Bulgarians Celebrate Baba Marta who brings the End of the Cold and the Beginning of Spring

@Wikimedia Commons
01.03.2023 / 12:17

Every year on March 1, Bulgarians put on themselves and gift their close ones white and red martenitsi. For health, for joy and with a premonition of the end of winter and the arrival of spring. Hardly anyone can say how ancient this Bulgarian tradition is.

According to an old legend, the martenitsi were worn in the Bulgarian lands by the Thracians. They wore martenitsi during the spring mysteries, which symbolized the end of the cold and the awakening of nature to new life. Orpheus himself put martenitsi on his lyre. According to the ancients, it symbolized the infinity of life and the immortality of the human spirit precisely in the combination between the white and the red string.

A more recent legend connects the martenitsa with the arrival of the Asparuh Bulgarians on the Balkan Peninsula. These legends are not one and two. When the proto-Bulgarians reached the Danube plain, they were enchanted by its beauty. They chose this place to light a heathen fire. They believed that around the fire, the god Tangra chooses those who will be under his protection. A celebration began. Many people gathered. They brought fruits and vegetables, animals. The women baked bread, and the men tended the fire and turned large pieces of meat on skewers. There was bread and meat for everyone. The flames of the fire rose higher and higher. Only the khan was not cheerful. He did not have the herb that grew in abundance in his native steppe. According to an old custom, it should be placed next to the sacrificial gifts. He had to thank Tangra for this land, as the custom of his ancestors dictated. That is why the mighty khan was saddened. But suddenly a colorful bird flew to him and spoke in a human voice: "Do not be sad, great khan. I have swift and strong wings. I flew with you all the way to help you in a difficult moment. Tie a white thread on my neck, I will fly to the Volga, to your sister and convey greetings from you and your people." The khan tied a white string around the neck of the wonderful bird, it flew into the sky and soon disappeared from his sight. Time passed and the bird returned: "Rejoice, great khan! Untie the white thread and take the herb. You will also find a red thread - greetings from your sister and your relatives." The khan took the herb and presented it as a gift. And he kept the white and red strings, believing that they would bring him health and happiness. There are several legends about the Asparuh Bulgarians and the martenitsa.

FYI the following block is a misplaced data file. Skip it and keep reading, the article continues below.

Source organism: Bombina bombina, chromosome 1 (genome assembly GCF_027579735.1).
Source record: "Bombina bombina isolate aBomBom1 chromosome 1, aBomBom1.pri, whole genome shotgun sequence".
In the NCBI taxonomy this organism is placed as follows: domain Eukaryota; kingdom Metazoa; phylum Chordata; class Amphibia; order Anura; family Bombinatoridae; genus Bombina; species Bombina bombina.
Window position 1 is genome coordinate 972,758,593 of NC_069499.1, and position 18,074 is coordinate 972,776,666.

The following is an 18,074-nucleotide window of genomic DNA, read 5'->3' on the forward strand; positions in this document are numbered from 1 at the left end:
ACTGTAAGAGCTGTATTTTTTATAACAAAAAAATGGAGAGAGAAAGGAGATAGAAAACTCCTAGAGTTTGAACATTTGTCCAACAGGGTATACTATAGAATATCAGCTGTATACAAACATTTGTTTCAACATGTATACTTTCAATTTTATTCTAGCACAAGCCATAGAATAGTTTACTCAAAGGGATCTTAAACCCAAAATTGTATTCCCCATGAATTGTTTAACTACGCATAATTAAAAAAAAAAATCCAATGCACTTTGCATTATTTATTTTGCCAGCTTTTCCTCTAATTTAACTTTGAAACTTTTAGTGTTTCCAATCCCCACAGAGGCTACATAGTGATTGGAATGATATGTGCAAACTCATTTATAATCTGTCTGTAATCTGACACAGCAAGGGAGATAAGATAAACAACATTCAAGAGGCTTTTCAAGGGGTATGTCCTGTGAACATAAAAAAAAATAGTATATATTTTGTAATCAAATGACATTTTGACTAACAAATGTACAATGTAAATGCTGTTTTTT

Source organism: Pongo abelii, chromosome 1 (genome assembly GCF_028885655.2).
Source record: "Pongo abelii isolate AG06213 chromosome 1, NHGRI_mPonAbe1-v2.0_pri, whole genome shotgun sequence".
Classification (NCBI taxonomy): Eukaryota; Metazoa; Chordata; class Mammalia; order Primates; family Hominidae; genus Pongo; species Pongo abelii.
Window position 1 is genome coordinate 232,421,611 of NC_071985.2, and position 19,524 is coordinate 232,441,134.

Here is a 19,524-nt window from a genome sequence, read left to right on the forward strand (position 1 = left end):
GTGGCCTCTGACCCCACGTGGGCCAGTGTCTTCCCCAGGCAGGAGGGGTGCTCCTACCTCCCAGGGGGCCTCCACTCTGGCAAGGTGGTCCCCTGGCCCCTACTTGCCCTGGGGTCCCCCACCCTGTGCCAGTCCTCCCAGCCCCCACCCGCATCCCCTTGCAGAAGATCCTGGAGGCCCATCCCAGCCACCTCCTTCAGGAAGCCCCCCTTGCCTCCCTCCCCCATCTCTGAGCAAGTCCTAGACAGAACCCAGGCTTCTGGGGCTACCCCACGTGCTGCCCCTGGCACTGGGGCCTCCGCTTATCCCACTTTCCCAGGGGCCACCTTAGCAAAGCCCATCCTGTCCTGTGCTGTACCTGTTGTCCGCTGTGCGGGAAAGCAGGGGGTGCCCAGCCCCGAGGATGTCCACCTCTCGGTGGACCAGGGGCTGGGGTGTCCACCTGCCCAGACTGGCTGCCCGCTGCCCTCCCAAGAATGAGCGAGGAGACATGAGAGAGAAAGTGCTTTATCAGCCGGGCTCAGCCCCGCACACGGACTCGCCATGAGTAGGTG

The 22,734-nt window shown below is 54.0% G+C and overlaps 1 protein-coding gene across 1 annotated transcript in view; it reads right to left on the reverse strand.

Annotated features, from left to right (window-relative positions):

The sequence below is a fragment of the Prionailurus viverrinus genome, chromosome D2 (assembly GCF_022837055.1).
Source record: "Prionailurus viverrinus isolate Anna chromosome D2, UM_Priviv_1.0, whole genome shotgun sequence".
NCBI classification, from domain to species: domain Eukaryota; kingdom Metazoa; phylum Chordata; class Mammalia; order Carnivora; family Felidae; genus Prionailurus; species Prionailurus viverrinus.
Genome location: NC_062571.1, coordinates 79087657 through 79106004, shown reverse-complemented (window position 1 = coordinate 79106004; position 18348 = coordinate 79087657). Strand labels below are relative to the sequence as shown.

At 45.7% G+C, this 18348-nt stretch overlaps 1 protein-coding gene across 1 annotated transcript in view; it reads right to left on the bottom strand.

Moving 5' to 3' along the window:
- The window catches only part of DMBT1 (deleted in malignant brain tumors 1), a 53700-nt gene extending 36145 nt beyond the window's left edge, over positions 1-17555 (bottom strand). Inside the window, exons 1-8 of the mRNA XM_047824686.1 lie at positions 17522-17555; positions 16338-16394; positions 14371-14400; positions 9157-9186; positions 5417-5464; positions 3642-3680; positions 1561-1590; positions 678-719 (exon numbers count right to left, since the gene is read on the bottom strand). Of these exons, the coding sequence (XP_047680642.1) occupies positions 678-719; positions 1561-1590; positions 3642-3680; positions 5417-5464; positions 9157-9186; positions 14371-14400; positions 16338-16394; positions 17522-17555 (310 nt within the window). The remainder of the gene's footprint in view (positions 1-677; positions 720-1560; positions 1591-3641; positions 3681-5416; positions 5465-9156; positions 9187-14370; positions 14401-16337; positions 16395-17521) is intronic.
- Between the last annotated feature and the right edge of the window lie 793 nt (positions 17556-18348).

From more recent times is another tale about Baba Marta. Martha lived with her brothers far away in the mountains. Her brothers bore the same name - Sechko. But one was called little and the other big Sechko. From the high mountain they could see and hear everything that was happening on earth. When Marta was smiling, she was stroking both bugs and weeds. She warmed the expanse with her gentle smile, the sun shone like gold, the birds flew over merrily. Once a young agile bride drove her sheep to the mountains, a warm sun shone, birds sang. "Don't take them out, bride, it's too early! Soon Sechko will be gone," said her father-in-law. “The mrazovets flowers are blooming now, daughter-in-law” - the old man warmly reminded her. “This is a false flower, if it hasn't blossomed, don't believe it, don't take off the cover!". "Well, father-in-law, what will Marta do to me? She is a woman and she cannot do evil to a woman," said the young woman and she lead the sheep and goats up the mountain. Marta heard these words and a heavy sorrow came over her. No matter that she is a woman, for her it’s nothing to subdue the sun like her brothers, and she has power to sow storms and calamities, and she knows when to send a sunny blessing. So what if a woman speaks to her! It was not long. Dark clouds hung over the mountain. Winds howled mercilessly the forest swelled, icy snow fell, bitter winter set in. The earth froze, the birds fell silent. The rebellious young shepherdess never came back. She remained (literally) petrified with her sheep up in the mountains.

Thus, the custom of making martenitsi remained, so that Baba Marta would be happy and bring only good things to people.

The old Bulgarians believed that there was an evil force in nature, called "loshotia" (band things), which also woke up in the spring, and in popular beliefs, March 1 marks the beginning of spring. The magical power to protect against "loshotia", especially from diseases and curses, was attributed to the martenitsi. They are taken down only when the first stork is seen and hung on a blooming or green tree, or placed under a stone. Some of the March 1st customs associated with driving out evil forces include lighting a bonfire and burning the garbage in the yard, and then everyone jumps over the embers.

Source:
Sofia Photo Agency
www.novinite.com
 
 

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